Do you live in a home built between 1930 to 1980? The ceiling is probably a popcorn ceiling. And if you follow modern building trends and standards, you already know popcorn ceilings have been getting a bad rep, and most people are phasing them out. You wonder what’s so wrong with them.
Popcorn ceilings are considered bad for these quick reasons:
- They’re an old construction cost-saving shortcut
- There’s a risk of asbestos and lead
- They dim the room
- They leave a mess when they peel off
Despite the bad rep that popcorn ceilings have, some people are comfortable with it. It hides flaws, gives off a unique look, and is even considered vintage. So why is it such a big deal in modern housing, and what is so bad about it?
Let’s examine what makes popcorn ceilings so unpopular.
The Rise Of Popcorn Ceiling
Popcorn ceilings were born out of necessity for a quick way to finish the interior of the house. Construction can be a money pit. Most contractors want to deliver a good housing project and not end up in a cash hole.
Ceilings were supposed to be flat, smooth, and well painted. However, a high-quality finish such as a smooth painted ceiling would have driven up the building costs. The alternative was to spray the ceiling and flatten it out.
Unsurprisingly, it worked. The popcorn ceiling was fast, it covered up imperfections, and you could even paint it. It had a bunch of other benefits too.
- It was lightweight
- It was durable
- It cost less than conventional methods.
- It didn’t peel off.
Not only did it hide flaws in the completed ceiling, but it also acted as an acoustic.
There was just one problem. One of the primary materials used in this ‘miracle ceiling’ was asbestos. Asbestos is a naturally occurring element with fibers that make it fire retardant, shock-proof, and an excellent insulator.
There was just one problem with asbestos.
Asbestos would peel off the ceiling if it were disturbed. The asbestos fell in tiny fibers, becoming a deadly health menace in many homes.
Asbestos is the leading cause of mesothelioma, a type of cancer. It wasn’t easy to pin asbestos to the rise of mesothelioma cases. However, when the cases piled, and it was no longer in doubt, asbestos had to go.
The government, through the Clean Air Act, outlawed asbestos as a building material in 1978. Until today, some people suffer from long-term exposure to asbestos, primarily from their ceilings.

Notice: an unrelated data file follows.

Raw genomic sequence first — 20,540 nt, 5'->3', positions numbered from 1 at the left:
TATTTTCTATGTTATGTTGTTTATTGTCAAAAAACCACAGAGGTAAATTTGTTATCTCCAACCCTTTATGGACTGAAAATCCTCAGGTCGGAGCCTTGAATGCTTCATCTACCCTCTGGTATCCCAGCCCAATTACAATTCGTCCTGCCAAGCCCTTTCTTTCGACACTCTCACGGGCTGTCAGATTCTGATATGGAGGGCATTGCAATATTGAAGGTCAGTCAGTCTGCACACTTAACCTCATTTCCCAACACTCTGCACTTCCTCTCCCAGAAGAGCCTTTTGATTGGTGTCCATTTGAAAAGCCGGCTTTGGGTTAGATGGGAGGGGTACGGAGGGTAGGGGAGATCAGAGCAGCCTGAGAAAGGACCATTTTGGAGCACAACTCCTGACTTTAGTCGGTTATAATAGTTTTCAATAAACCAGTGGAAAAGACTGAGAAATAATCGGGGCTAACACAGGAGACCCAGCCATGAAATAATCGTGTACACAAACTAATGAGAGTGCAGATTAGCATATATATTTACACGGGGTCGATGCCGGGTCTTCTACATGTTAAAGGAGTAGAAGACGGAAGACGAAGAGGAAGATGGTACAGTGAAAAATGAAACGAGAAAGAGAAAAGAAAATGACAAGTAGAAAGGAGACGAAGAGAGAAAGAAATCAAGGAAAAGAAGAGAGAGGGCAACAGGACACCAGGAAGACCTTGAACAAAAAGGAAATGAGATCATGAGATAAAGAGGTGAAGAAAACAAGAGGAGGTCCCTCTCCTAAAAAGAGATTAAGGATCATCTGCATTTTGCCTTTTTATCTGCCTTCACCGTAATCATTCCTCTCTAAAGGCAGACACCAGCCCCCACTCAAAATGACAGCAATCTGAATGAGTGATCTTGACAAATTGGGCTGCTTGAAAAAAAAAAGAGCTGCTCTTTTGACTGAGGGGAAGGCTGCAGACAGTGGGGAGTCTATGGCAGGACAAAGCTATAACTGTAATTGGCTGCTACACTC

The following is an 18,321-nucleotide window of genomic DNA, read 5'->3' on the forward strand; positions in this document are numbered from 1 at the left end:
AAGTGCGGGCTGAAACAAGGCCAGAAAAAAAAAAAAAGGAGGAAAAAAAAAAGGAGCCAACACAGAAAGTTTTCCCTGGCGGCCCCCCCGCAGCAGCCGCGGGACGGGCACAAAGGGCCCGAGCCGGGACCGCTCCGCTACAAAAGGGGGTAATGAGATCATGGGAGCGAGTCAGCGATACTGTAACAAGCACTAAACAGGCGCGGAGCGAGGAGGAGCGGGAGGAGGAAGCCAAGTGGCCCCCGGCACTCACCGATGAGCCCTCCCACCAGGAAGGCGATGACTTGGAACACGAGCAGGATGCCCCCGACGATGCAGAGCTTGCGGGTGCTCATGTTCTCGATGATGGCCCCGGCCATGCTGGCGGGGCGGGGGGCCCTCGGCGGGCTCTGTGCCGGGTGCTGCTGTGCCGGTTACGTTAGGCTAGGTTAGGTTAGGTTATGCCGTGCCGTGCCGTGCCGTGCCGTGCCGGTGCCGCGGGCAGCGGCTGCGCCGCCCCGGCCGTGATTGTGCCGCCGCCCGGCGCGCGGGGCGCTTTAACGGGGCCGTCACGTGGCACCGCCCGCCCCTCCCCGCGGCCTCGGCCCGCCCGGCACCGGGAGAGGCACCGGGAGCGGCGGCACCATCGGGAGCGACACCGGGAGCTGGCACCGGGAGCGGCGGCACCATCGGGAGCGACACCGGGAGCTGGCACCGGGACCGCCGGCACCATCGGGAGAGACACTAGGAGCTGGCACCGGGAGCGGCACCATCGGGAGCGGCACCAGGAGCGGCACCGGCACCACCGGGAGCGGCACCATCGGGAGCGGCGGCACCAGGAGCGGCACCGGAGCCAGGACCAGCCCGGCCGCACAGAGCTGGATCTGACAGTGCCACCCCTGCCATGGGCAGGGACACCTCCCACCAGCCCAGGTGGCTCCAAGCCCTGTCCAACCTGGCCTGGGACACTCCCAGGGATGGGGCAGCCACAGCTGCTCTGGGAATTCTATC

Why are there popcorn ceilings today if asbestos was banned from being a component?
When the government banned asbestos, popcorn ceilings didn’t die out. They were replaced by a building material less harmful but did the same thing. Styrofoam became the new popcorn ceiling. It has two of asbestos’ better qualities that make it an attractive option.
Styrofoam is a good sound absorber and heat insulator.
If styrofoam is a safer option for ceilings, why are popcorn ceilings falling in popularity?
What Is So Wrong With Popcorn Ceilings?
You could install a styrofoam popcorn ceiling today, and it still won’t be popular. Most modern homeowners frown upon the idea of having a popcorn ceiling in any home built after the ’80s and ’90s. Popcorn ceiling fails at certain aspects that homeowners consider essential for comfort.
Light is one of the most important aspects of a home for buyers. It affects the interior mood and the house’s appearance and, at times, limits the buying options when a house is on the market. But popcorn ceilings make houses dimmer or darker.
The popcorn ceilings, even in styrofoam, are not flat. The spaces left create mini craters. Ceiling lights cast shadows on the ceiling, which reduces light dispersion across the whole room. In cases where the dimming effect is not too prominent, the lighting is not as bright as you would expect in a flat ceiling.
To compensate, you have to spend more on additional light fixtures. In the worse case, bad lighting due to popcorn ceilings increases your energy costs.
It’s Hard To Clean
When you think it, ceilings don’t get dirty. Maybe not as dirty as walls or floors. Still, popcorn ceilings gather dust that accumulates, making them hard to clean. A room such as a kitchen or a bedroom easily collects dust over time. A living room gathers dust, too, if it has heavy in and out traffic.
For instance, vapor settles on the ceiling if the weather’s humid. Any dust in the room that rises to the ceiling gets stuck to the moisture. Over time, this creates gunk.
The problem with gunk is that you can’t clean it up from time to time. You can brush it off or dust it off. Still, it won’t leave your ceiling as pristine as it was when it was freshly sprayed.
Over time, you won’t only be dealing with accumulated dirt. The light in the room will be bouncing off a dull surface, robbing you of much-needed light.
While we’re talking about dirt, let’s not forget about discoloration.
Discoloration on popcorn ceilings is common in rooms where there’s a water feature above the ceiling. Water stains show easily on ceilings. Water stains are, in most cases, inevitable.
Combine water stains and dust, and you have a reason to want to scrape the entire ceiling off.
It Lowers The Value Of The Home
While asbestos might have been phased out as a building hack, some houses still install popcorn ceilings. It’s a different time now, and impressions matter. Homeowners want updated styles, and most buyers don’t like popcorn ceilings because of their old-looking visual and handful removal.
The last thing you want to see as a homeowner is a house with hacks. Even with the best intentions, popcorn ceilings have the impression that they are hiding flaws in the house, and the builder didn’t commit to building a valuable home.
It piles pressure on anyone trying to sell the house. Unless they find someone who still appreciates the old style of doing things, a house with a popcorn ceiling might stay on the open market longer than is necessary.
It’s Not Visually Appealing
Visual appeal is a personal thing, especially when we talk about housing. Popcorn ceilings tend to look outdated, and it is not a sight to see in every house. There’s no blanket look that everyone must like for your house to be accepted.